Asian art

Buddhist Deity: Vajrapani

Buddhist Deity: Vajrapani

Bodhisattva Vajrapani is one of the earliest appearing protective deities in Mahayana Buddhism. Other two are Bodhisattva Manjusri and Avalokitesvara. Each of the Bodhisattvas symbolizes one of the Buddha's virtues: Manjusri portrays Buddha's wisdom, Avalokitesvara portrays Buddha's immense compassion, and Vajrapani portrays Buddha's power and protects the Buddha at the same time.

Legends associated with Buddhist deity Vajrapani

There are many legends associated with Vajrapani. Some of them are as follows

  • In early Buddhist legends, it is mentioned that Vajrapani was a minor deity who accompanied Gautama Buddha during his career as a wandering mendicant.

  • In some texts, he is mentioned as the king of the Trayastrimsa heaven of Buddhist and Hind cosmology and god of rain as depicted in the idols of then Gandharva.

  • It is also mentioned that Vajrapani helped Gautama Buddha escape from the palace at the time of his renunciation.

  • According to Xuanzang, the Chinese monk, and traveler, Vajrapani defeated a large serpent at Udyana.

  • In another version, it is stated that while the Nagas came to worship the Buddha and hear his sermons, Vajrapani took the form of the bird so that the Nagas were not attacked by their deadly enemies, the Garudas.

At the  parinirvana of the Buddha, Vajrapani dropped his vajra in despair and rolled himself in the dust.

Appearances and identifications

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The appearances of the Bodhisattva is quite different is almost every regions. This is mainly due to the cultural differences and localization of the deities. The appearances as seen in different countries are listed below:

Cambodia: The mid 10th-century monasteries found in Cambodia houses the statues of Buddha, Bodhisattva Prajnaparamita, and Vajrapani. It is seen that the people worship this triad formation. Among them, the iconography of Bodhisattva Vajrapani is portrayed in standing posture with four arms. India: The iconography of Bodhisattva seems to be different in India according to the period and also the location. During the Kushan period, the iconography of Vajrapani is portrayed wearing western attire. The Vajrapani is shown in the Buddhist art along with other deities. The Buddhist art depicts Vajrapani in the scenes where Buddha is likely to be converting the people when the Buddha confronts the opponents.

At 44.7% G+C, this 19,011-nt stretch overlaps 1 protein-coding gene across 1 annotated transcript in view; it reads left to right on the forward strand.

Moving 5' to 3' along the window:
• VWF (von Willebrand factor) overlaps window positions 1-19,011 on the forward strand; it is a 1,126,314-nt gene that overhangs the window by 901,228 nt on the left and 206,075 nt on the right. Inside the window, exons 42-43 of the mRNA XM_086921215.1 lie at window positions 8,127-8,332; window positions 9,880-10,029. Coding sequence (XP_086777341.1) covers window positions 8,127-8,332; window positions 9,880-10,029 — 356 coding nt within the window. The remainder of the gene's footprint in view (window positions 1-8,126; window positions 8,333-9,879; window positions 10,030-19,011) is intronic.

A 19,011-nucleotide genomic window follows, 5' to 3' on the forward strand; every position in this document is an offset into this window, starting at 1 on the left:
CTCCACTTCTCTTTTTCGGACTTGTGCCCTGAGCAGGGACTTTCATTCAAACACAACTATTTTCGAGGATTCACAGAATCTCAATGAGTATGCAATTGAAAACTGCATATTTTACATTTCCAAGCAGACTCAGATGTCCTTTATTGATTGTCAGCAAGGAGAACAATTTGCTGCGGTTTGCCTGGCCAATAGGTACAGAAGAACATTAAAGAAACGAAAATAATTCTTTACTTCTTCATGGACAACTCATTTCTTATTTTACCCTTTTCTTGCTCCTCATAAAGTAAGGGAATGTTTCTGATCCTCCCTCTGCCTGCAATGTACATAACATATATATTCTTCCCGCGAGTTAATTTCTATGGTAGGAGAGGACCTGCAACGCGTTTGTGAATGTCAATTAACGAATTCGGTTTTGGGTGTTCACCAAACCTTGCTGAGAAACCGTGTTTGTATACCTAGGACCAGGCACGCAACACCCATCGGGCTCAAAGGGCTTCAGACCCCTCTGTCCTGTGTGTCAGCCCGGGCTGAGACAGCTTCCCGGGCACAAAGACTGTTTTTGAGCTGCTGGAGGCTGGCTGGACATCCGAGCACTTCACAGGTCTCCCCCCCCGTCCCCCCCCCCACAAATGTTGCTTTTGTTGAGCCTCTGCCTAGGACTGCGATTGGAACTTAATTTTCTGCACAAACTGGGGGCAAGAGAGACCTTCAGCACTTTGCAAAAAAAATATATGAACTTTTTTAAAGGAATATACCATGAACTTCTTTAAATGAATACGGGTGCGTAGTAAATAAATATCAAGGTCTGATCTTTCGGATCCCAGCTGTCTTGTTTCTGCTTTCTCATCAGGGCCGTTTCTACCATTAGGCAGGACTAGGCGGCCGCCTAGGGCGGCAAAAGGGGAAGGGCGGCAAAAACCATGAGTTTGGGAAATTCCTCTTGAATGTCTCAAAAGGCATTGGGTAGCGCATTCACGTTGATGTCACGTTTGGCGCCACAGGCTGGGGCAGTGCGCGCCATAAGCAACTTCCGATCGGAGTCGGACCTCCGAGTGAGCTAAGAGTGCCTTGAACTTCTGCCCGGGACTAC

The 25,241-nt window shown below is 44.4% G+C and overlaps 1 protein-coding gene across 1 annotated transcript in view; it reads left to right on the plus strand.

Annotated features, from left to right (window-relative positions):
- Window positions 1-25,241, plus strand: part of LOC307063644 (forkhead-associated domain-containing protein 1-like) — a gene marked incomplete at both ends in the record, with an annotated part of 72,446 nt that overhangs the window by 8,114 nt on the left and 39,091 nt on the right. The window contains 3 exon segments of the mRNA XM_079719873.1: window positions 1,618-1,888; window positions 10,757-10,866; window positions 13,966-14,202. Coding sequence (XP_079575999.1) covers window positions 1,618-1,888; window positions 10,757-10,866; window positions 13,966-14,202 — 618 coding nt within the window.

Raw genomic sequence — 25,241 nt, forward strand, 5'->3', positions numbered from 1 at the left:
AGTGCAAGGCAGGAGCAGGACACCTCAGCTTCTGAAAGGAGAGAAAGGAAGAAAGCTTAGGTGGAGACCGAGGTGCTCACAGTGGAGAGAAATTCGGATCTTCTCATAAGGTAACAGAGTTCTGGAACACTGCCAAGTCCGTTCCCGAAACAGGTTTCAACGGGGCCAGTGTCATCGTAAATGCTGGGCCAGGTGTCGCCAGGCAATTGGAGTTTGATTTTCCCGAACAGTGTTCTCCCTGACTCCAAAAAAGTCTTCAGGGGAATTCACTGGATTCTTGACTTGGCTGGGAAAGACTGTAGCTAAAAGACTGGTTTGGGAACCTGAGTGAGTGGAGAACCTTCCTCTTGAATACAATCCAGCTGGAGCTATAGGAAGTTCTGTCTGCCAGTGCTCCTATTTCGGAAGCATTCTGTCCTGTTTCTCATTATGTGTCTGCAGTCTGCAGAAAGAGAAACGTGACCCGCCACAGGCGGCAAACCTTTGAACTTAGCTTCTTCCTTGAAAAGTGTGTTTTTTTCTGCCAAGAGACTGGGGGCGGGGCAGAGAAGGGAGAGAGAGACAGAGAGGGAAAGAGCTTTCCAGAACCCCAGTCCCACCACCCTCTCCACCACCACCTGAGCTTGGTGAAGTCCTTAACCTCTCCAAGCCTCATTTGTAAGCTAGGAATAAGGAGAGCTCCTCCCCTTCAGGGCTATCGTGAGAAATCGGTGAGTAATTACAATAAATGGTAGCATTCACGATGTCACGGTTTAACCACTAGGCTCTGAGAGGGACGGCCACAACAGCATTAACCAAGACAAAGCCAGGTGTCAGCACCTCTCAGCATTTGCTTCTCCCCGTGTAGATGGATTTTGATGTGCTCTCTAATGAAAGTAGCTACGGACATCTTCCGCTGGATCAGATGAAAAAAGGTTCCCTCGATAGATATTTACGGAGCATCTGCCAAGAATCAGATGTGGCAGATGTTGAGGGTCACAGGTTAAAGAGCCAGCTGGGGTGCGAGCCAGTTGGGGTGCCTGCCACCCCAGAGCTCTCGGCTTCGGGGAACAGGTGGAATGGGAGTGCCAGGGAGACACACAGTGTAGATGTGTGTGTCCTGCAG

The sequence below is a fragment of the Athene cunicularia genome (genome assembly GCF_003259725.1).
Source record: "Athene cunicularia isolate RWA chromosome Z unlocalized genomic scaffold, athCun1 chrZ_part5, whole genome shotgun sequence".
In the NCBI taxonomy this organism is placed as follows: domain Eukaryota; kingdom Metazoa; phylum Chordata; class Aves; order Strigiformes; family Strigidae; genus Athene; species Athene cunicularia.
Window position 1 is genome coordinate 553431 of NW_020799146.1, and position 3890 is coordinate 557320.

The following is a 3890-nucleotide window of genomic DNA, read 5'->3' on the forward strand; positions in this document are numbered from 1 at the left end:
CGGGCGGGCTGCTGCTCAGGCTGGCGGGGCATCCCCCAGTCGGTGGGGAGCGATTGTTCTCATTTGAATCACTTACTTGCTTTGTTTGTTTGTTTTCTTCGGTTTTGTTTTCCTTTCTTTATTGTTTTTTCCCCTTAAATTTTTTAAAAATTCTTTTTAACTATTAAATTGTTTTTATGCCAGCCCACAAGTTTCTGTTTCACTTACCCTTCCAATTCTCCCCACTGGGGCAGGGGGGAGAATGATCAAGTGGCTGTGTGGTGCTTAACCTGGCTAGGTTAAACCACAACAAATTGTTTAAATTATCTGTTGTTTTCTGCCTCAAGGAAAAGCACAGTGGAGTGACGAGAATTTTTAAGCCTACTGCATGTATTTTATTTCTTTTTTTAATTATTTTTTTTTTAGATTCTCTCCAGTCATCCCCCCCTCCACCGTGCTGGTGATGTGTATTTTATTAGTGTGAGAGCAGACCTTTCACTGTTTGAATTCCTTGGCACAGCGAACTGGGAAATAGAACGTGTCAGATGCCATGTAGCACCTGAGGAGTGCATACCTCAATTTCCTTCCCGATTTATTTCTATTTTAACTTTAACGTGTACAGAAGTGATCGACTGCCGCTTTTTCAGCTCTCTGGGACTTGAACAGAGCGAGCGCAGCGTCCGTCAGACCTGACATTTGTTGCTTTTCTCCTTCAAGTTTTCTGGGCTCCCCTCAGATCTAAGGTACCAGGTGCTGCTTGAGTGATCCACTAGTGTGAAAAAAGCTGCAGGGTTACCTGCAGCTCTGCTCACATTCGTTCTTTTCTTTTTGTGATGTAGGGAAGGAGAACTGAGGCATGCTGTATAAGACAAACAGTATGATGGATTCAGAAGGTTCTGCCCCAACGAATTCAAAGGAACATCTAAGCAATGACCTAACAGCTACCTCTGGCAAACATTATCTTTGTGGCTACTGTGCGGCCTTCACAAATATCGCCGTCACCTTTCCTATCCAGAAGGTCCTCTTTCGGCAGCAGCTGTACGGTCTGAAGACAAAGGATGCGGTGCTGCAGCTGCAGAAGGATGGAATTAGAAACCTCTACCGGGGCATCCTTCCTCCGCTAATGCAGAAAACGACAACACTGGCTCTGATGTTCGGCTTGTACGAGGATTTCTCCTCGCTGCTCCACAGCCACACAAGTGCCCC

But as found in the Buddhist caves in Aurangabad, the iconography is totally different. The Vajrapani is depicted in standing posture on the lotus. He is adorned with a tall crown, two necklaces, a snake armlet and holds the vajra in his left hand.

Nepal: the iconography of Vajrapani in Nepal is portrayed as holding a vajra and lotus' stem in the right hand while the left hand portrays the posture of charity and argument.

Tibet: The Bodhisattva, Vajrapani has four forms with their own iconography. They are Vajrapani - Acharya, Nilambara - Vajrapani, Achala - Vajrapani, and Mahachakra - Vajrapani.

Vajrapani - Acharya: the Bodhisattva is represented with only one head with a third eye with hair raised. The Vajrapani is crowned by a skull with fiery expression. The neck is adorned with a necklace of snakes, and with the waistband made of tiger skin which is also covered with skulls. His right hand is lifted and holds a vajra. When the Vajrapani is shown in paintings, he is depicted in blue color and is encircled by flames with the images of small Garudas.

Nilambara - Vajrapani: this bodhisattva is depicted with one head having a third eye and four or six arms. The head is crowned with a crown made up of the skull. Sometimes the vajrapani is depicted with untidy hair bedecked with vajra and snake. About the arms, two hands are crossed to the breast in the mystical hand mudra. The second right hand is lifted up and carries a vajra.

Achala-Vajrapani: the Bodhisattva is depicted with four heads, four arms and four legs and is adorned with symbols of Vajra, sword, lasso and skull cup and trampling over demons.

Mahachakra - Vajrapani: the Bodhisattva is depicted with three heads and the third eye with six arms and two legs. The Bodhisattva is adorned with symbols of vajra, snake, skull cup and grigug. The Bodhisattva is followed by two other Bodhisattvas - Sarvanivarana and Samantabhadra.

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